When those pieces are considered, it appears York County was held back from reopening because of its population density, and Adams County was ordered to stay closed because it has an insufficient number of intensive care unit beds. Mifflin, Juniata, Perry, Carbon, Susquehanna and Wayne counties were also flagged because of limited ICU capacity.

We had to click through a link tucked at the bottom of a May 8 press release to find a May 7 PowerPoint presentation detailing how each Pennsylvania county rates on the Carnegie Mellon risk assessment scale. It’s unclear if county officials calling to have their stay-at-home orders lifted know where to find their own ratings.

Wyoming County in the Northeast corner of the state has a small number of coronavirus cases and doesn’t rate as high risk in any of the other categories. Before Wolf announced that Wyoming County would move into the yellow phase by May 22, it was unclear why Wolf wouldn’t allow businesses there to reopen. County officials had announced plans to reopen without Wolf’s approval and later backed down

In the "Process to Reopen Pennsylvania" document, the state cautioned that the reopening process will be fluid and that the Carnegie Mellon rating system is not designed to "make decisions but rather to inform decision makers."

Our ruling

Trump said that Wolf wants to keep parts of Pennsylvania closed that have been "barely affected" by the coronavirus. Trump was likely speaking about counties in Central and Eastern Pennsylvania like Lebanon and Lancaster whose Republican lawmakers have been clamoring for more freedom even though their coronavirus case counts remain relatively high. Those places have not been "barely affected." They’re battling active outbreaks. Trump was right, though, that until May 15, Wolf wanted to keep closed nine counties with relatively few cases. For these reasons, we rate Trump’s statement Half True.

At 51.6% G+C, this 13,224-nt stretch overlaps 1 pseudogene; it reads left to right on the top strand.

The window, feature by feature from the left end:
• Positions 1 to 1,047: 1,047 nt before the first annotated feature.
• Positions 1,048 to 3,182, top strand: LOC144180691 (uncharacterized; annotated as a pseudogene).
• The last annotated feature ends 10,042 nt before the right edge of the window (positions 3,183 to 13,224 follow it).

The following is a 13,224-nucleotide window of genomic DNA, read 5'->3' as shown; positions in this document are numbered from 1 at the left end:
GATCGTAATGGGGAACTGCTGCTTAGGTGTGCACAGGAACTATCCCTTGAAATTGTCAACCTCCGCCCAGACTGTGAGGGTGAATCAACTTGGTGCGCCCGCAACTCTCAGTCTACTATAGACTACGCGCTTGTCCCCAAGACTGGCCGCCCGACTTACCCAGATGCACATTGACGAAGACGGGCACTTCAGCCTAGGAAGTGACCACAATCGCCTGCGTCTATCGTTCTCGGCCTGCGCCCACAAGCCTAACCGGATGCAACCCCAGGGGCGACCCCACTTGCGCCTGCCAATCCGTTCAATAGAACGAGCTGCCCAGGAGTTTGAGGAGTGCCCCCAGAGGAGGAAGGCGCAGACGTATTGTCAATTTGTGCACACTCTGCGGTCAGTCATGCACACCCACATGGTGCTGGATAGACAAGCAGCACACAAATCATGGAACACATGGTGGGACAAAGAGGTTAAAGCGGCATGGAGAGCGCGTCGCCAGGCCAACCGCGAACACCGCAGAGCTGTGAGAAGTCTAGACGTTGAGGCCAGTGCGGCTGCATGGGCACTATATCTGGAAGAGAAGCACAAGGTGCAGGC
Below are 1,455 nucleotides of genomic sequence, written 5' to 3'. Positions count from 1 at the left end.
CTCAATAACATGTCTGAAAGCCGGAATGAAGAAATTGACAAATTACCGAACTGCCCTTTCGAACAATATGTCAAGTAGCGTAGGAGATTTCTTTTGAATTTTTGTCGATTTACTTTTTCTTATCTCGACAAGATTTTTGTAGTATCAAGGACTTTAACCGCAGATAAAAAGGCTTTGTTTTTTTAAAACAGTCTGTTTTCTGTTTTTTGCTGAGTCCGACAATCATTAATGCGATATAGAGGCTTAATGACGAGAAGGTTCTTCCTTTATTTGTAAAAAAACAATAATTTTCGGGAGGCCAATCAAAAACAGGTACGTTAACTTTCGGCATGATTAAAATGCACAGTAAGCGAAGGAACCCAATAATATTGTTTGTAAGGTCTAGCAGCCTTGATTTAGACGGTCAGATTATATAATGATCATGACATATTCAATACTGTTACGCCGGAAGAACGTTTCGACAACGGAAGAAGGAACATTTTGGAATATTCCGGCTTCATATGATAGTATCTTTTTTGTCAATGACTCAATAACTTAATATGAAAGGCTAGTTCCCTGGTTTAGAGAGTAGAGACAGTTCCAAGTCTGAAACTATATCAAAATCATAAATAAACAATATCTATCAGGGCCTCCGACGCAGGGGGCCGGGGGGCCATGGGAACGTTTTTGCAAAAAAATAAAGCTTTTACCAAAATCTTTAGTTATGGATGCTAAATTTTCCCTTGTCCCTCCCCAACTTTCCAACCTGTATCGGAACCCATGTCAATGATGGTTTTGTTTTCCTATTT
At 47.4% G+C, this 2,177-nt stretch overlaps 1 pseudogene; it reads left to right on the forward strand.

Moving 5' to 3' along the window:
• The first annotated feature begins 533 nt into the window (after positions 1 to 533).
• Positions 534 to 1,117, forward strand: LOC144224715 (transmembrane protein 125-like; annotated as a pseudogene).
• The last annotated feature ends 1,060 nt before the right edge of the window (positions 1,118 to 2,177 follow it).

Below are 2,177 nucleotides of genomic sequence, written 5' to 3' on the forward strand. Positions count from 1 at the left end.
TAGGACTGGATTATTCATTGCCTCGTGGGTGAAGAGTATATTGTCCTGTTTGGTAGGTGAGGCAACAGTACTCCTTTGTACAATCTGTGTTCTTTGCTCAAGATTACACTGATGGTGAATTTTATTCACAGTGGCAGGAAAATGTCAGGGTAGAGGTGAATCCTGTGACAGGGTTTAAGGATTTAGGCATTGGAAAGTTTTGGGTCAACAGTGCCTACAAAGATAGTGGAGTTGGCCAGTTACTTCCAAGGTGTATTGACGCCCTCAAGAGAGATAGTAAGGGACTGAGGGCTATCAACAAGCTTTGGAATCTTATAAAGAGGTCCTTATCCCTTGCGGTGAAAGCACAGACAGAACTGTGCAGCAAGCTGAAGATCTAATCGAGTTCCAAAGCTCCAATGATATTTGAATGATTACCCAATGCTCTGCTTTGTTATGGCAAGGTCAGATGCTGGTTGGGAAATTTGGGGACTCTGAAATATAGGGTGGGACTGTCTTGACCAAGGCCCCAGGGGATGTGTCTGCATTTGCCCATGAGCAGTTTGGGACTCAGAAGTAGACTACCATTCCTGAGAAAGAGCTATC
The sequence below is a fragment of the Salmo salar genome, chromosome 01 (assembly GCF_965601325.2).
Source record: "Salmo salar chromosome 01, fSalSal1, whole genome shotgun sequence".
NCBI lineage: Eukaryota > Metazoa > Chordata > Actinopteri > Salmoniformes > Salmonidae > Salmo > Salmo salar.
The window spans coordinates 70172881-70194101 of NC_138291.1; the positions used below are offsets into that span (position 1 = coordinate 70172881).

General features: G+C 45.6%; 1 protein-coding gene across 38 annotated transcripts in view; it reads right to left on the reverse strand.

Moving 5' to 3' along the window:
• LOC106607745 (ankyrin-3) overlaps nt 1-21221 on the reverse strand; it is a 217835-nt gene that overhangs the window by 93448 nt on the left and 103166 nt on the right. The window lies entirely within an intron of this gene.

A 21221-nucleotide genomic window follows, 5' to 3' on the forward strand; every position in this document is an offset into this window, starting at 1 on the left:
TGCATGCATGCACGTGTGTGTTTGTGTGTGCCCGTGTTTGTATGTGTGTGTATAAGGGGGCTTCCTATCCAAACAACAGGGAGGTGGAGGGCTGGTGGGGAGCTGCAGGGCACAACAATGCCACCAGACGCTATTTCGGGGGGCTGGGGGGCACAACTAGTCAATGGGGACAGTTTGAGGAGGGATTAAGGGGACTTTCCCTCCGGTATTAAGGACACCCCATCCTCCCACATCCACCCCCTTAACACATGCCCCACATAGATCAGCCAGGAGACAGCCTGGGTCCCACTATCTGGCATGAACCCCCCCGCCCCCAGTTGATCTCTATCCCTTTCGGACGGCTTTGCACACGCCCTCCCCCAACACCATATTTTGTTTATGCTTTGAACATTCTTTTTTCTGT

Our Sources

The Philadelphia Inquirer, "Trump comes to Pennsylvania and urges the state to reopen faster," May 14, 2020 

State of Pennsylvania, "Gov. Wolf, Sec. of Health: Pennsylvania on Statewide Stay-at-Home Order Beginning at 8 PM Tonight, "Most Prudent Option to Stop the Spread," April 1, 2020

The Philadelphia Inquirer, "Delco, Bucks call on Gov. Wolf to prioritize the Philly area, Pa.’s ‘economic engine,’ in coronavirus reopening and testing plans," May 5, 2020 

The Philadelphia Inquirer, "Gov. Tom Wolf clears 24 counties to move into first reopening phase; case decline in Philly is still ‘very slow,’" May 1, 2020